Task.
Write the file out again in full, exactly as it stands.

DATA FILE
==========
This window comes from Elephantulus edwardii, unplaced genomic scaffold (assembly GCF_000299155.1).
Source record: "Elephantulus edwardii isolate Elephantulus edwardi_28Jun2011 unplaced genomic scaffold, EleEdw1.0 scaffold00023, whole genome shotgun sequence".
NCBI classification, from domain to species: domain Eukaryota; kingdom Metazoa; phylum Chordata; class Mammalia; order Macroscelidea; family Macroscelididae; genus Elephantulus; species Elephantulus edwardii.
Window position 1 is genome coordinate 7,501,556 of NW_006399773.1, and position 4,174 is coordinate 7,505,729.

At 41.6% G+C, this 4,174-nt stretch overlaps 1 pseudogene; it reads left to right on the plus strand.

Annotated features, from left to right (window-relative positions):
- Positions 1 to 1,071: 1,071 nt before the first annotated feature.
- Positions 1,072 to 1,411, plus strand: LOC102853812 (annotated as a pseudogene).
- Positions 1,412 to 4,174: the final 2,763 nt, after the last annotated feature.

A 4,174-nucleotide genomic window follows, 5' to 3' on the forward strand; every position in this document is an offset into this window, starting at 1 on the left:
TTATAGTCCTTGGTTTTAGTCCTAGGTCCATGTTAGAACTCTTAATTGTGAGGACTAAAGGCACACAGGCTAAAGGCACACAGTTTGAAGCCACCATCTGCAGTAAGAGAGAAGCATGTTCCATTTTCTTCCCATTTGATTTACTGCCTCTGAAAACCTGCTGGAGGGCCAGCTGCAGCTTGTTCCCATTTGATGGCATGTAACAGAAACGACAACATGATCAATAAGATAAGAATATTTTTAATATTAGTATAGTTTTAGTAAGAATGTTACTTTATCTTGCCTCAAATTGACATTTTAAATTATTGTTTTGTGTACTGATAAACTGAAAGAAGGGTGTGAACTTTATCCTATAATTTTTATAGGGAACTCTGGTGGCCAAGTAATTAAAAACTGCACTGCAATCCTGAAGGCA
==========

This window comes from Elephantulus edwardii, unplaced genomic scaffold (assembly GCF_000299155.1).
Source record: "Elephantulus edwardii isolate Elephantulus edwardi_28Jun2011 unplaced genomic scaffold, EleEdw1.0 scaffold00023, whole genome shotgun sequence".
NCBI classification, from domain to species: domain Eukaryota; kingdom Metazoa; phylum Chordata; class Mammalia; order Macroscelidea; family Macroscelididae; genus Elephantulus; species Elephantulus edwardii.
Window position 1 is genome coordinate 7,501,556 of NW_006399773.1, and position 4,174 is coordinate 7,505,729.

At 41.6% G+C, this 4,174-nt stretch overlaps 1 pseudogene; it reads left to right on the plus strand.

Annotated features, from left to right (window-relative positions):
- Positions 1 to 1,071: 1,071 nt before the first annotated feature.
- Positions 1,072 to 1,411, plus strand: LOC102853812 (annotated as a pseudogene).
- Positions 1,412 to 4,174: the final 2,763 nt, after the last annotated feature.

A 4,174-nucleotide genomic window follows, 5' to 3' on the forward strand; every position in this document is an offset into this window, starting at 1 on the left:
TTATAGTCCTTGGTTTTAGTCCTAGGTCCATGTTAGAACTCTTAATTGTGAGGACTAAAGGCACACAGGCTAAAGGCACACAGTTTGAAGCCACCATCTGCAGTAAGAGAGAAGCATGTTCCATTTTCTTCCCATTTGATTTACTGCCTCTGAAAACCTGCTGGAGGGCCAGCTGCAGCTTGTTCCCATTTGATGGCATGTAACAGAAACGACAACATGATCAATAAGATAAGAATATTTTTAATATTAGTATAGTTTTAGTAAGAATGTTACTTTATCTTGCCTCAAATTGACATTTTAAATTATTGTTTTGTGTACTGATAAACTGAAAGAAGGGTGTGAACTTTATCCTATAATTTTTATAGGGAACTCTGGTGGCCAAGTAATTAAAAACTGCACTGCAATCCTGAAGGCA